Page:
Mikhail Shmidt, violin; Susan Gulkis Assadi, viola, Walter Gray, cello
Recorded May 24, 2017 at the San Francisco Conservatory of Music
About Hans Krása:
Hans Krása was an important member of the Czech and German-speaking artistic community that defined Prague’s distinctive cultural life in the first decades of the 20th century. Krása studied composition in Prague with Alexander Zemlinsky, and his youthful works include song cycles, several chamber works, a cantata, and an opera based on a Dostoevsky story. His 1923 symphony for small orchestra was performed in Zurich under Zemlinsky, and in Boston and New York under Serge Koussevitsky. Krása followed Zemlinsky briefly to the Kroll Opera in Berlin in 1927, but was soon drawn back to his native Prague. He turned down conducting opportunities in Paris and Chicago, choosing to remain in Prague even during the years when this meant risking his life. While Krása’s style was influenced by Stravinsky, early Schoenberg and French impressionism, his music remained melodic and lyrical. He wrote: “I am sufficiently daring, as a modern composer, to write melodic music. This reflects my whole attitude to music, whether it is called modern or anything else.”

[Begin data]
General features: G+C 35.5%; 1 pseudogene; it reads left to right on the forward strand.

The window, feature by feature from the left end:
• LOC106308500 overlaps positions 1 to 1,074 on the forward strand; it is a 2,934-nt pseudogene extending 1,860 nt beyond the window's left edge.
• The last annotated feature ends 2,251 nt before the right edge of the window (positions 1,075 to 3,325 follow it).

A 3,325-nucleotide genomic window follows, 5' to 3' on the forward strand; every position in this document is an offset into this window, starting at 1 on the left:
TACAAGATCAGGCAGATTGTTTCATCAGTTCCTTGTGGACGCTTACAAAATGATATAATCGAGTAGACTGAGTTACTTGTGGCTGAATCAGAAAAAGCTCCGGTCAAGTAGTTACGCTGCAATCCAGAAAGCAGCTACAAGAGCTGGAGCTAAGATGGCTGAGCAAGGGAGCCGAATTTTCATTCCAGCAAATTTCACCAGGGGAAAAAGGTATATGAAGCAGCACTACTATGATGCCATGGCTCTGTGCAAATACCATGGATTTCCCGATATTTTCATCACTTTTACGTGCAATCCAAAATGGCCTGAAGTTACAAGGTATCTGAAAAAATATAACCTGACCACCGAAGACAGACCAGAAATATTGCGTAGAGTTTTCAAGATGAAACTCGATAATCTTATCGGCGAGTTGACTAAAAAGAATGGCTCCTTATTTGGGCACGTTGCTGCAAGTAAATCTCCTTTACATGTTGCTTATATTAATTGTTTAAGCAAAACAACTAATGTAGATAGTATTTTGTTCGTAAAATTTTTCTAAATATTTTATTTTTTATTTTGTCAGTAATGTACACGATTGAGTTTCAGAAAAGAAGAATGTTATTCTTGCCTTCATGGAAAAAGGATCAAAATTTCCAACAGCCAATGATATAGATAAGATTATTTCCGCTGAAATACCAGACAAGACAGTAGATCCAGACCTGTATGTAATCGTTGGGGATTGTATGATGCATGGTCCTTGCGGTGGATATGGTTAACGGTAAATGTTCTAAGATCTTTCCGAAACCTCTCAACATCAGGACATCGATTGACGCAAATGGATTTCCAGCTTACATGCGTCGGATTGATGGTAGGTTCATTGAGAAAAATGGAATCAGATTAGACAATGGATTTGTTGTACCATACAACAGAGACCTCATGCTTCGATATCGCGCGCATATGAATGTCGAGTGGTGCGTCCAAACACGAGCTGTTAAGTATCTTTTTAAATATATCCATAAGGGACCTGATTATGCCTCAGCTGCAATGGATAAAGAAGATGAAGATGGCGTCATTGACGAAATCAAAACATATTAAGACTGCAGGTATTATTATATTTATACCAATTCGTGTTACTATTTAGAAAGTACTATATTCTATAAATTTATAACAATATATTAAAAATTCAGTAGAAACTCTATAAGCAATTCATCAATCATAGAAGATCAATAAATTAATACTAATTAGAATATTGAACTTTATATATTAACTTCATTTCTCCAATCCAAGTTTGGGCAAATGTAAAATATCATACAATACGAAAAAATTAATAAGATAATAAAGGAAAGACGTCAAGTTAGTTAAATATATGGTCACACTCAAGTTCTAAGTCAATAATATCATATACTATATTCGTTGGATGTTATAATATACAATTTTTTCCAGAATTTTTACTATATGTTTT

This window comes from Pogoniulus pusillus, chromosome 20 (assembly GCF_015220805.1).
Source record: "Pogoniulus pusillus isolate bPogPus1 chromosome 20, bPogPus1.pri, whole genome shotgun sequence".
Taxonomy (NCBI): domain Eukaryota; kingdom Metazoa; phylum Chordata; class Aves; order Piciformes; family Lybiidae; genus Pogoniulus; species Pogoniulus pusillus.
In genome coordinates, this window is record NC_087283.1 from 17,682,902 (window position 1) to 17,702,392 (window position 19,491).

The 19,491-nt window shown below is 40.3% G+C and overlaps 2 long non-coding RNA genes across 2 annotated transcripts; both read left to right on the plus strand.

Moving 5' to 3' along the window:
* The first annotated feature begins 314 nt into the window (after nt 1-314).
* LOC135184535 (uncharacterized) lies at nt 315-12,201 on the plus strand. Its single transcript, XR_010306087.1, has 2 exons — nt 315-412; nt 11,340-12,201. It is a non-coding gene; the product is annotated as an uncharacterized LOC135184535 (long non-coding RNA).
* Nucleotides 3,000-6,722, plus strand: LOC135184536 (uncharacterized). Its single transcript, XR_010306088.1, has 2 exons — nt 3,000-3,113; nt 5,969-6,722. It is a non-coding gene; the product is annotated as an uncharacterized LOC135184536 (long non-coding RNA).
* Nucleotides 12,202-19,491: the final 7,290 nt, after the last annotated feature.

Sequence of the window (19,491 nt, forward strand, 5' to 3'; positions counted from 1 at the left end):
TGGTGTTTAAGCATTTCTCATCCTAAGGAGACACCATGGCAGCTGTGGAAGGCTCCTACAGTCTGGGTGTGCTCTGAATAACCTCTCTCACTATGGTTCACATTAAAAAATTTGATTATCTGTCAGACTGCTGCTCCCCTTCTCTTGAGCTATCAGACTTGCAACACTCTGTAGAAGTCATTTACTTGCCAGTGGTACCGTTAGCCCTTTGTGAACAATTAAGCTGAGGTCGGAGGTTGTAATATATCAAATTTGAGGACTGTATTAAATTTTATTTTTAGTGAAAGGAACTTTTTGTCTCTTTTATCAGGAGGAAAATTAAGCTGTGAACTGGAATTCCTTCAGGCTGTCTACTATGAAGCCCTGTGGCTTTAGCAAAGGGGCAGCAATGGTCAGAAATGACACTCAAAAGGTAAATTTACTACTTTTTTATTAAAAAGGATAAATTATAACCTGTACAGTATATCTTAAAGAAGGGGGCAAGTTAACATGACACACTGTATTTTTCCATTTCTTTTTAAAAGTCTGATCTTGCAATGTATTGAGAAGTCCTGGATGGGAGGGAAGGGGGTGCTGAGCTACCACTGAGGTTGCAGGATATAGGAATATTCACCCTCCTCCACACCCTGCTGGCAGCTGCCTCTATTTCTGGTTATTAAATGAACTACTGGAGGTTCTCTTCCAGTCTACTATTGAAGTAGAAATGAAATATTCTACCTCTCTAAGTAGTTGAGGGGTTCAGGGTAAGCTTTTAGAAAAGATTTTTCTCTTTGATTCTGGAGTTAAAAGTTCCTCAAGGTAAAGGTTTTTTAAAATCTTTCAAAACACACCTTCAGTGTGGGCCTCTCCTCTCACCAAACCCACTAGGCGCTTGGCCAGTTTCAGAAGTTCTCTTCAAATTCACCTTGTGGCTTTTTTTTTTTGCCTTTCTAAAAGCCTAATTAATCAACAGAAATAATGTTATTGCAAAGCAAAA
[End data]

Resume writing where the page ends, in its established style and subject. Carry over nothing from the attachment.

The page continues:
Krása was incarcerated in Terezín from 1942 to 1944 (along with Viktor Ullmann, Gideon Klein, Pavel Haas and other Jewish leaders of Czech musical life). Terezín, 35 miles north of Prague, is most widely known for its exploitation in Nazi propaganda intended to deceive the world and cover up the campaign of genocide against the Jews. The Nazis cynically presented Terezín as “the Führer’s gift to the Jews,” but in fact it was a transit camp through which prisoners were systematically transported to death camps in the East. Of approximately 141,000 Jews deported to Terezín between 1941 and 1945, fewer than 17,000 were alive at liberation. Its victims included some of Europe’s most talented Jewish musicians, composers, teachers, artists and writers. Krása was deported to Auschwitz on October 16, 1944, and murdered in the gas chambers two days later.
Krása is perhaps best remembered as the composer of Brundibár, the children’s operathat was performed 55 times in Terezín by casts that constantly needed to be replenished when the young singers were sent away on transports after many of the shows. Krása composed a number of works while in Terezín, and he wrote the Dance for string trio there in 1943. It’s been suggested that the work’s intense rhythmic thrust was meant to evoke the sound of an unstoppable train – a reference to the transports that were to carry Krása to his death only months later.